Longtin v. D'Ambra Const. Co., Inc.

Annotate this Case

588 A.2d 1044 (1991)


No. 89-290 Appeal.

Supreme Court of Rhode Island.

March 29, 1991.

V. Santaniello, Edward P. Manning, Jr., Manning, West & Santaniello, Providence, for plaintiffs.

James E. O'Neil, Atty. Gen., Terence J. Tierney, Asst. Atty. Gen., Rebecca Tedford Partington, Sp. Asst. Atty. Gen., Thomas C. Plunkett, Kiernan & Plunkett, Providence, for defendants.


FAY, Chief Justice.

This case comes before us on appeal by the plaintiffs, Joseph and Ada Longtin, from a summary judgment entered in the Superior Court in favor of the defendant, the State of Rhode Island (the state).[1] The facts pertinent to this appeal are as follows.

On June 24, 1986, the state condemned a portion of plaintiffs' property and paid plaintiffs the fair-market value of $475. The property taken abutted Mendon Road in Cumberland and was taken in preparation for reconstruction of the road. The actual reconstruction was underway approximately eighteen months later.

The plaintiffs allege that on February 15, 1988, after a period of heavy rain, flooding resulted, causing severe damage to their home and surrounding property. Rugs, wall paneling, and furniture located in plaintiffs' basement sustained damage as a result of the flooding. In addition the foundation wall of plaintiffs' home was cracked, and a portion of their backyard was washed away. The plaintiffs allege that the costs for cleanup, repair, and replacement of the damaged items will exceed $14,000.

Approximately nine months after the flooding plaintiffs filed a complaint against the state, D'Ambra Construction Co., Inc., and C. Brito Construction Co., Inc. Specifically plaintiffs alleged that prior to the reconstruction of Mendon Road the sidewalk abutting their property was graded in such a manner that any surface water would drain into the gutters and away from their home. Following the commencement of the reconstruction, however, plaintiffs allege, the contour of the land abutting their property was altered by defendants in such a way that any surface water thereafter flowed directly toward their home. The plaintiffs allege that as a direct and proximate cause of altering the landscape abutting their property, their basement, foundation, and surrounding property were damaged by the flood.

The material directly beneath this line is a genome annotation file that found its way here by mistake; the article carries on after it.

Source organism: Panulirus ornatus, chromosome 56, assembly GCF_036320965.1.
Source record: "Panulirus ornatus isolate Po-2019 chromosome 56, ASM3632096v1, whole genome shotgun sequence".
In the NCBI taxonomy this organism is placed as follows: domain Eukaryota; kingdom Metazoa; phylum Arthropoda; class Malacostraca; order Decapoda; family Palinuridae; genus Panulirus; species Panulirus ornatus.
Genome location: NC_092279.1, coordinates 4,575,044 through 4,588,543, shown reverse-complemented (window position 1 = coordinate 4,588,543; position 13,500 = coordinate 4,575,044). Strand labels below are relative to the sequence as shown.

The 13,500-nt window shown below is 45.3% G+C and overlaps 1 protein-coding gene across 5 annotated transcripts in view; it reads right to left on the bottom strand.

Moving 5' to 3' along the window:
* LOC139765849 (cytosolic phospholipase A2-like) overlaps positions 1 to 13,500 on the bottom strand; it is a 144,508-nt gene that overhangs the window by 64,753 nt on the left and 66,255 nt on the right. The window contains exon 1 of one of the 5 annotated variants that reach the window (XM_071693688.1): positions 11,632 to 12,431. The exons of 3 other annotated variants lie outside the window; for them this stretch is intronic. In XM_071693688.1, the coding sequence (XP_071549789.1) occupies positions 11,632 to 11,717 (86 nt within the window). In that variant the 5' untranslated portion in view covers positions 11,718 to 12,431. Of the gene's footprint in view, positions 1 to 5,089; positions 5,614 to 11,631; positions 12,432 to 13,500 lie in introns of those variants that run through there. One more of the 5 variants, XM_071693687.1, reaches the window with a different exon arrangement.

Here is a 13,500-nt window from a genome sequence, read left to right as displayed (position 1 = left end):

The state, in its defense, relied upon Knudsen v. Hall, 490 A.2d 976 (R.I. 1985), averring that because it owed no duty to plaintiffs, the state could not possibly be liable. Subsequently summary judgment was entered in favor of the state. This appeal followed.

There is no doubt that pursuant to G.L. 1956 (1985 Reenactment) § 9-31-1, the state is "liable in all actions of tort in the same manner as a private individual or corporation." See Gagnon v. State, 570 A.2d 656, 658 (R.I. 1990); Ryan v. State Department of Transportation, 420 A.2d 841, 843 (R.I. 1980). Additionally § 9-31-1 has been deemed a "blanket waiver" of the state's sovereign immunity. Gagnon, 570 A.2d at 658. This waiver does not, however, impose strict liability upon the state in all cases. A plaintiff must still necessarily plead and prove negligence on the part of the state. "It is a well-settled principle of tort law that there can be no negligence without a legal duty, the breach of which serves as the basis for liability." Id.

The question regarding the duty owed by the state to members of the public has been the subject of numerous decisions of this court. See Gagnon v. State, 570 A.2d 656 (R.I. 1990); O'Brien v. State, 555 A.2d 334 (R.I. 1989); Catone v. Medberry, 555 A.2d 328 (R.I. 1989); Kowalski v. Campbell, 520 A.2d 973 (R.I. 1987); Knudsen v. Hall, 490 A.2d 976 (R.I. 1985); Orzechowski v. State, 485 A.2d 545 (R.I. 1984); Saunders v. State, 446 A.2d 748 (R.I. 1982); Ryan v. State Department of Transportation, 420 A.2d 841 (R.I. 1980). In determining the duty owed, this court has distinguished between instances in which the state is engaged in activities typically performed by private individuals and activities that a private individual usually would not undertake. Therefore, in order to determine what duty, if any, was owed to a particular individual by the state, we must first examine *1046 the nature of the activity the state was performing that gave rise to the litigation.

If the activity the state was engaged in was one that a private individual typically performs, the state owes the public a duty of reasonable care and will be liable for a breach of that duty to the same extent a private individual would be in the same circumstances. See O'Brien, 555 A.2d at 337 (state as landowner); Catone, 555 A.2d at 334 (state as owner and operator of motor vehicle). As we set forth in O'Brien:

"[T]he state as a landowner or an owner of motor vehicles, to mention only two of its activities, performs the identical function that a private person might perform or which a private person might well parallel, and therefore, the duties of the state as landowner or owner or operator of motor vehicles should be the same as that of any private person or corporation as the Legislature has ordained in § 9-31-1." O'Brien, 555 A.2d at 337.

A more careful analysis is required, however, when the state engages in activities that ordinarily would not be performed by private individuals.